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Concordance » Aleister Crowley » Libers » Liber Liberi vel Lapidis Lazuli Adumbratio Kabbalae Aegyptiorum sub figurâ VII

Aleister Crowley » Libers » Liber Liberi vel Lapidis Lazuli Adumbratio Kabbalae Aegyptiorum sub figurâ VII

Liber Liberi vel Lapidis Lazuli Adumbratio Kabbalae Aegyptiorum sub figurâ VII


WEH NOTE: Two rows of symbols are part of the text here. Most are too complex to adequately describe or represent:

1st line, left to right: An antique Hebrew Letter Taw as a slanted to fight equal arm cross with two curved lines crossing the horizontal bar and opening out toward the sides. A figure like a capital “J” with three cross bars, one at top. A figure like the letter “H” with the ends of the verticals dashing off to the right almost horizontally, a small spike upward and parallel from the bottom of the left upright, the crossbar extending and trailing upward to the right, two small vertical dashes above the extended crossbar and a slanted 3×3 square grid canted below the extended crossbar. Below, two slanted parallel lines slightly inclined upward to the right and a dot beneath; above an open canted 3×3 grid with two dots at the lower corner points and a sort of jot from the center top downward to the middle right. A four-part figure with an “E” shape pointing down on the bottom left, an “E” shape in center, a “t” shape at upper left to left center and a near vertical line with barbels issuing to the right, all on the right side. A looping doodle vaguely suggestive of a mouse on a line with a jot like a fly below. An “E” shape with barbels hanging down from the horizontals and a sort of two-tanged fork stuck between from the right. A figure reminiscent of several antique Hebrew letters in the form of a vertical trident with wedges blunting the ends of the lines. This figure is like a vertical four-tanged fork with two crossbars; the upper six line ends terminate in small circles and the lower three are blunted by wedges. The last figure on this line is composite, with a sort of “3” shape partly filled by vertical and horizontal lines and a knob topped vertical line to the left, having barbels issuing toward the left on one side.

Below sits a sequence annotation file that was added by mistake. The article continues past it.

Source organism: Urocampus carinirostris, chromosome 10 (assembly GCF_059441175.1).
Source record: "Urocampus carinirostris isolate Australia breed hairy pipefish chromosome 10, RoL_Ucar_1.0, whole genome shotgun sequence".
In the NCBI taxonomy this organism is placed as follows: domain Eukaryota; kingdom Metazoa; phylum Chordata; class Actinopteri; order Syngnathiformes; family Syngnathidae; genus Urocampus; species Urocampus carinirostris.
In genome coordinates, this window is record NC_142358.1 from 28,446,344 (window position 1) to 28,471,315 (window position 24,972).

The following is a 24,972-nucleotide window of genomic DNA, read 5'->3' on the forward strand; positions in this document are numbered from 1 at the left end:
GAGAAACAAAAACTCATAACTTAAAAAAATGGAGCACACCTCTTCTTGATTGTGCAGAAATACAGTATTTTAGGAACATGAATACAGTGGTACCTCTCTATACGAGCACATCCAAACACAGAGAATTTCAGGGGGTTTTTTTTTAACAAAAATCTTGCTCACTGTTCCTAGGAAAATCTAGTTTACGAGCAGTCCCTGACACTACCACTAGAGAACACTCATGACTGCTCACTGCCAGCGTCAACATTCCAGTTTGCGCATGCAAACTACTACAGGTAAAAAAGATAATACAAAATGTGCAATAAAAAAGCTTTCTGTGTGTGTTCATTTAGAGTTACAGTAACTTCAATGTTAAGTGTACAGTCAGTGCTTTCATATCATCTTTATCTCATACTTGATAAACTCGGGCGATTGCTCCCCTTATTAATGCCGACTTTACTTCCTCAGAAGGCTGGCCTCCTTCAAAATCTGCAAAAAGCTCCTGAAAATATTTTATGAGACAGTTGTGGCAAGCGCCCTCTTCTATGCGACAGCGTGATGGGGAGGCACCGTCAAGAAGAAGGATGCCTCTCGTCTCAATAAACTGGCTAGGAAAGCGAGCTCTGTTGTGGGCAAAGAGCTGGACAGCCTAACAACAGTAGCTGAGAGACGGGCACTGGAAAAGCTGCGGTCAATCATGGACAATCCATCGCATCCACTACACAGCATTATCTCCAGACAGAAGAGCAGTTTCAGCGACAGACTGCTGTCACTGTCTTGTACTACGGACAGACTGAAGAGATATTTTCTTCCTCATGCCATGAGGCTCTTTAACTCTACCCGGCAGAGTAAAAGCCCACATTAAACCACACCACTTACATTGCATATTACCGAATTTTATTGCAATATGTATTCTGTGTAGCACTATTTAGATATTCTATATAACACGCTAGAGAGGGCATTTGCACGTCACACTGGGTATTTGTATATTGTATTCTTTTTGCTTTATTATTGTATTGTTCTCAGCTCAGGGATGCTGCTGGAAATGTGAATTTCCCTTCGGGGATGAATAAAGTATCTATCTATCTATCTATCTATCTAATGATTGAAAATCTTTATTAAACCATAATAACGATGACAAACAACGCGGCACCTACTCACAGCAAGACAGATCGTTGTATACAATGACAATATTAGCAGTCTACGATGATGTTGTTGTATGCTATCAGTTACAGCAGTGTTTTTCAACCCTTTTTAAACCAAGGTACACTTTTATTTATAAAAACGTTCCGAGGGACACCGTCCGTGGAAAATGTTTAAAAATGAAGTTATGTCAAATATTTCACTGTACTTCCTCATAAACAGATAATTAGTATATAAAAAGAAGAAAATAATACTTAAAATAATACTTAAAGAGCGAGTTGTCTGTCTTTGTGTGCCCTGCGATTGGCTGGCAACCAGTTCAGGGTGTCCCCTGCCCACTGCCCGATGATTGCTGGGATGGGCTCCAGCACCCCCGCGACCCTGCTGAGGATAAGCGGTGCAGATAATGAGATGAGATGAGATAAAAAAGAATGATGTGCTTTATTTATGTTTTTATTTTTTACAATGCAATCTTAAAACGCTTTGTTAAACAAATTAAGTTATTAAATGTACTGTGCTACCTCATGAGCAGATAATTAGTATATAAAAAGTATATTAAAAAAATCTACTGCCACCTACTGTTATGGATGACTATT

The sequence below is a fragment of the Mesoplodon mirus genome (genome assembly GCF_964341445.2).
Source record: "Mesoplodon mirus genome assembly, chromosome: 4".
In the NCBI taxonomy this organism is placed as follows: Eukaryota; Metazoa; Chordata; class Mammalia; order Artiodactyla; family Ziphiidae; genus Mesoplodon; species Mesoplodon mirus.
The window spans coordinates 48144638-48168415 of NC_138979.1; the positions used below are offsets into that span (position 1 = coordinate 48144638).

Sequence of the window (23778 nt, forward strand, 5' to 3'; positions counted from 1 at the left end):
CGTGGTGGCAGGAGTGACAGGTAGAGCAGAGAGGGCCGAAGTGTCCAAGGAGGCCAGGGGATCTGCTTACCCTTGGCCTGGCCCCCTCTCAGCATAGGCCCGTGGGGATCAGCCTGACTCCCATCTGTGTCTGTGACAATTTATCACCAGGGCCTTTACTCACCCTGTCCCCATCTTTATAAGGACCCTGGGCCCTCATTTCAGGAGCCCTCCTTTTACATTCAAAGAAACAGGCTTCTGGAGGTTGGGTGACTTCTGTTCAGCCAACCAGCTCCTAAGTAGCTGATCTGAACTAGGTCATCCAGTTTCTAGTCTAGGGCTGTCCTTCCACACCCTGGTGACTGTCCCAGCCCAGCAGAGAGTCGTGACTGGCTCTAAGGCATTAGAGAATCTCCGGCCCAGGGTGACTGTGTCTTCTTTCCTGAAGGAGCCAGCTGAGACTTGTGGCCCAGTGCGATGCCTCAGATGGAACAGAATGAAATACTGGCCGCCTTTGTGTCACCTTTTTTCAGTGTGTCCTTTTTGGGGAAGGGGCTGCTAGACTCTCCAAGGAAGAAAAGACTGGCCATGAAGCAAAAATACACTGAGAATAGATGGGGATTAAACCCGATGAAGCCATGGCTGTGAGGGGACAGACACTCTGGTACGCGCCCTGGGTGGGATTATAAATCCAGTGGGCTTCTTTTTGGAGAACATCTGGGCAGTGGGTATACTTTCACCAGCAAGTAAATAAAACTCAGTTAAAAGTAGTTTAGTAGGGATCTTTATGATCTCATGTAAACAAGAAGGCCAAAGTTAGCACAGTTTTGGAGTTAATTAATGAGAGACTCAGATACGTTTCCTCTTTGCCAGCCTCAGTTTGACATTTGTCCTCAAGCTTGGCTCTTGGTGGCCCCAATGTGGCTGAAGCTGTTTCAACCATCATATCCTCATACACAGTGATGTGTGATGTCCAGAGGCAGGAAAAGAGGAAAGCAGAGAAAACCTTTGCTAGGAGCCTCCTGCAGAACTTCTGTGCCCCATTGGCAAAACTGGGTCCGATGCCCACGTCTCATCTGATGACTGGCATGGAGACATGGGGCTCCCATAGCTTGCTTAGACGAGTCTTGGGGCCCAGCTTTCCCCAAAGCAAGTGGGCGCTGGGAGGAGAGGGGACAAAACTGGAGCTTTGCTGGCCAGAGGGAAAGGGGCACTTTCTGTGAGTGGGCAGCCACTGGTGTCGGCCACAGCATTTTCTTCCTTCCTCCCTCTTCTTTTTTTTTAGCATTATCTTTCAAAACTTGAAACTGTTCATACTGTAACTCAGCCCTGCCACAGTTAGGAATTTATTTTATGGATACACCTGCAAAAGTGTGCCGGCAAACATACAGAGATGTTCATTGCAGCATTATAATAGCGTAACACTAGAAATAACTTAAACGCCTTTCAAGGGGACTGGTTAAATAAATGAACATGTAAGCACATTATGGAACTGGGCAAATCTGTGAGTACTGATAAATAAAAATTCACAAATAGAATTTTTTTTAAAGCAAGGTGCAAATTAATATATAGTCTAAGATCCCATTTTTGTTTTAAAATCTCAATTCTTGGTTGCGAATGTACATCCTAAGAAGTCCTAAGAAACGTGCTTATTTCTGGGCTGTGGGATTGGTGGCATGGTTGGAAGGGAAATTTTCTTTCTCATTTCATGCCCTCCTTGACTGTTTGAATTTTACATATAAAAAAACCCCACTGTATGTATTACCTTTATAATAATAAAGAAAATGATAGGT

2nd line, left to right: A complex scroll ending at bottom with an arrow head, the continuous line forming the words “Fuck the word” in the center. An open 3×3 grid with the lines to the left missing past the left vertical. A cuneiform character with a large stroke to the left and three small upward slanting strokes to the right, off the large stroke. A character signifying “name of name(s) in the form of two upright rectangular grids below a vertical line and a dot below the grids. A whorl flattened at an angle toward the right with the numeral “8” grazing the flat. An Egyptian hieroglyphic for “Bat” in the form of an erect phallus with testes and a “Th”.

General Notes

In reading this text, consider the following two points:

1. The pattern of alternating imagery follows Crowley's formulas, notably IAO and FIAOF. These images at first build generally in the IAO sequence and break up half way through. They are quickly replaced by succeeding images in the same pattern, and some few reach climax at the final “O” of “IAO”. A very few manifest the full FIAOF sequence, even in the early chapters. Success is more frequent in the later chapters. The images themselves are taken from literature, including, in lines 11-18, the Satyricon, from Tarot, from myth, personal experiences and Crowley's own fantasies.

2. These images progress from chapter to chapter as a sort of recapitulation of Crowley's thought. Thus, the demonic imagery from the early chapters reflects Crowley's youthful rebellion against his Christian upbringing. This is mingled with sexual symbolism which increases and reevaluates in the same sequence as his thought developed from first going off to school through the pivotal experience itself. Serious students may wish to analyze this text with the aid of Crowley's “Confessions”, the autobiographical segments of “The Gospel According to St. Bernard Shaw”, “Liber 118” and “Liber CXI” — more or less in that order of utility.

— Bill Heidrick